US Army soldiers wearing their full chemical protection suits walk inside the courtyard of an industrial complex they secured which they thought was a possible site for weapons of mass destruction in the central Iraqi town of Baquba in May 2003.
Roberto Schmidt—AFP/Getty Images
By Elizabeth Barber
October 15, 2014

American and Iraqi troops came across and, in some cases, were wounded by aged or abandoned chemical weapons between 2004 and 2011, according to a New York Times investigation published late Tuesday.

The report, which is based on redacted intelligence records and dozens of interviews with American and Iraqi officials — and, notably, 17 U.S. service members and seven Iraqi police officers who claimed they were exposed to mustard or nerve agents — analyzes how the U.S. apparently suppressed information about the discoveries and barred the injured from receiving proper recognition and medical care.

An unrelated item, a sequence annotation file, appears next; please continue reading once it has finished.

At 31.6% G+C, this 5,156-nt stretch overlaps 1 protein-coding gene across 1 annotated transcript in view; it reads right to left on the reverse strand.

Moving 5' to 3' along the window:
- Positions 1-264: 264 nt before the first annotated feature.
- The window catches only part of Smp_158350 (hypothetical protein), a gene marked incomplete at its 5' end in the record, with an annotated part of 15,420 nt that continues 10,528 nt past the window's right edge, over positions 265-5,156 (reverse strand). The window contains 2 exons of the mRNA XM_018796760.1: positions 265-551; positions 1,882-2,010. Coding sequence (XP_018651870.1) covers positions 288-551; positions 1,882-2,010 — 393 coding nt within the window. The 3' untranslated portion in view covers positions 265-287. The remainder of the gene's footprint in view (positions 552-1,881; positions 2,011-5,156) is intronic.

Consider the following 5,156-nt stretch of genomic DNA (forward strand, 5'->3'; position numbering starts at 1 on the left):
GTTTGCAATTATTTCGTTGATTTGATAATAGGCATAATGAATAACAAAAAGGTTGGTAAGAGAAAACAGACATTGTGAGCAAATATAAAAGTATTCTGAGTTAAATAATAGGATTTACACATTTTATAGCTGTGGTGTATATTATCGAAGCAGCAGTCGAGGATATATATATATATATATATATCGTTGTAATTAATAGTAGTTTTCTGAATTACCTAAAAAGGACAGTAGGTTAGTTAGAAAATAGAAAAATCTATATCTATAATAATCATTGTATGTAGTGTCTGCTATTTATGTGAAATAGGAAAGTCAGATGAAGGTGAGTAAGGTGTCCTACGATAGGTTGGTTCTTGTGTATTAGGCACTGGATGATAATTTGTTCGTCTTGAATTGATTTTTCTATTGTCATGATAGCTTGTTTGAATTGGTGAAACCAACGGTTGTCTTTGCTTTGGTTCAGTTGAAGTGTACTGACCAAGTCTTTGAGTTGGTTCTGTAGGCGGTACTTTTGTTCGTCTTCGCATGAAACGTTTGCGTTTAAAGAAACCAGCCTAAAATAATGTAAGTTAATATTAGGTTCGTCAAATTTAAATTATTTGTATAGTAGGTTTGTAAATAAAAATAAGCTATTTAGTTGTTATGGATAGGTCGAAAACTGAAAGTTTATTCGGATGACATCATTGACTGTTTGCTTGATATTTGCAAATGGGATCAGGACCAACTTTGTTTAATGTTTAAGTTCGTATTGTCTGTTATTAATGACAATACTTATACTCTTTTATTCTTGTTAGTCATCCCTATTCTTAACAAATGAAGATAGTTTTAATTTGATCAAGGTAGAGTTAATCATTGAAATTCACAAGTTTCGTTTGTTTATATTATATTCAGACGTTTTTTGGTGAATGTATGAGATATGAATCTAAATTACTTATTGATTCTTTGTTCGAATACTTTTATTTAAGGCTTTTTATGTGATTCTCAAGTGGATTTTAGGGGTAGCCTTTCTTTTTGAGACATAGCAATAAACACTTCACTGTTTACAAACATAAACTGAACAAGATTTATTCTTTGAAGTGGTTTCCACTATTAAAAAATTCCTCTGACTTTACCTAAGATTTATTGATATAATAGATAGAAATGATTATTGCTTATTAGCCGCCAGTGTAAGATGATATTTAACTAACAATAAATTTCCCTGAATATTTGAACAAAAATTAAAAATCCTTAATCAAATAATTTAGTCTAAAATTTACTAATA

The investigation also notes that militant group Islamic State of Iraq and Greater Syria, which has seized large swaths of Iraq and Syria over the past year, controls a former production site that Iraq told the United Nations over the summer still held about 2,500 corroded munitions.

[New York Times]

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